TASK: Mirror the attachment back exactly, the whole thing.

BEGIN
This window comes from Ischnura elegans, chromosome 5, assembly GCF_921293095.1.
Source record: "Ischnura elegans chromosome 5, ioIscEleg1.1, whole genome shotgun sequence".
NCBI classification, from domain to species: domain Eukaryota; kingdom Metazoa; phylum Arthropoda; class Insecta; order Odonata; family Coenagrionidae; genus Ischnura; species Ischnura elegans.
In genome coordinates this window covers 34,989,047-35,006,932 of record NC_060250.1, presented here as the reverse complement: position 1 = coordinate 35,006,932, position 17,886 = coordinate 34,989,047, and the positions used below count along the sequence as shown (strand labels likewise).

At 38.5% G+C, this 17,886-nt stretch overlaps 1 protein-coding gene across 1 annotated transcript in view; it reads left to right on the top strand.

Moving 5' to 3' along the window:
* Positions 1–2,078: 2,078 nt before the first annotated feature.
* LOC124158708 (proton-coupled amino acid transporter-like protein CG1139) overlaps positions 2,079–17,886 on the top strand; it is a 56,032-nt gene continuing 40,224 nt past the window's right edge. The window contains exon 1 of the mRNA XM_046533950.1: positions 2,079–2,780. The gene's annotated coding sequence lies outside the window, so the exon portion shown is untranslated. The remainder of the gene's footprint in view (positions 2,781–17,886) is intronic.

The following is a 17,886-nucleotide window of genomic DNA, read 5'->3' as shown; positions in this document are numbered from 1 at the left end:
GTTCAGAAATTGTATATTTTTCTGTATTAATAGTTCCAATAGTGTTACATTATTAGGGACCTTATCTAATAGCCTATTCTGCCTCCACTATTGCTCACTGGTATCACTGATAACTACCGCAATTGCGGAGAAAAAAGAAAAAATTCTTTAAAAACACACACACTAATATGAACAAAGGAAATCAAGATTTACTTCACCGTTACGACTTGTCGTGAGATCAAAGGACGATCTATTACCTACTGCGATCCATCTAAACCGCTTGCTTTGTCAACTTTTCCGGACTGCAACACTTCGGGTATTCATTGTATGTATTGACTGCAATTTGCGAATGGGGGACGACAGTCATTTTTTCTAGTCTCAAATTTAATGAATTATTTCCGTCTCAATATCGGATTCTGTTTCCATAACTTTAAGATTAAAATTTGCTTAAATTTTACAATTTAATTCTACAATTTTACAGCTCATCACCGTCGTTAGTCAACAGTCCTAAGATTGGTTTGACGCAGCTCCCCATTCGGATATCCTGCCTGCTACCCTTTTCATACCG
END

This window comes from Ischnura elegans, chromosome 5, assembly GCF_921293095.1.
Source record: "Ischnura elegans chromosome 5, ioIscEleg1.1, whole genome shotgun sequence".
NCBI classification, from domain to species: domain Eukaryota; kingdom Metazoa; phylum Arthropoda; class Insecta; order Odonata; family Coenagrionidae; genus Ischnura; species Ischnura elegans.
In genome coordinates this window covers 34,989,047-35,006,932 of record NC_060250.1, presented here as the reverse complement: position 1 = coordinate 35,006,932, position 17,886 = coordinate 34,989,047, and the positions used below count along the sequence as shown (strand labels likewise).

At 38.5% G+C, this 17,886-nt stretch overlaps 1 protein-coding gene across 1 annotated transcript in view; it reads left to right on the top strand.

Moving 5' to 3' along the window:
* Positions 1–2,078: 2,078 nt before the first annotated feature.
* LOC124158708 (proton-coupled amino acid transporter-like protein CG1139) overlaps positions 2,079–17,886 on the top strand; it is a 56,032-nt gene continuing 40,224 nt past the window's right edge. The window contains exon 1 of the mRNA XM_046533950.1: positions 2,079–2,780. The gene's annotated coding sequence lies outside the window, so the exon portion shown is untranslated. The remainder of the gene's footprint in view (positions 2,781–17,886) is intronic.

The following is a 17,886-nucleotide window of genomic DNA, read 5'->3' as shown; positions in this document are numbered from 1 at the left end:
GTTCAGAAATTGTATATTTTTCTGTATTAATAGTTCCAATAGTGTTACATTATTAGGGACCTTATCTAATAGCCTATTCTGCCTCCACTATTGCTCACTGGTATCACTGATAACTACCGCAATTGCGGAGAAAAAAGAAAAAATTCTTTAAAAACACACACACTAATATGAACAAAGGAAATCAAGATTTACTTCACCGTTACGACTTGTCGTGAGATCAAAGGACGATCTATTACCTACTGCGATCCATCTAAACCGCTTGCTTTGTCAACTTTTCCGGACTGCAACACTTCGGGTATTCATTGTATGTATTGACTGCAATTTGCGAATGGGGGACGACAGTCATTTTTTCTAGTCTCAAATTTAATGAATTATTTCCGTCTCAATATCGGATTCTGTTTCCATAACTTTAAGATTAAAATTTGCTTAAATTTTACAATTTAATTCTACAATTTTACAGCTCATCACCGTCGTTAGTCAACAGTCCTAAGATTGGTTTGACGCAGCTCCCCATTCGGATATCCTGCCTGCTACCCTTTTCATACCG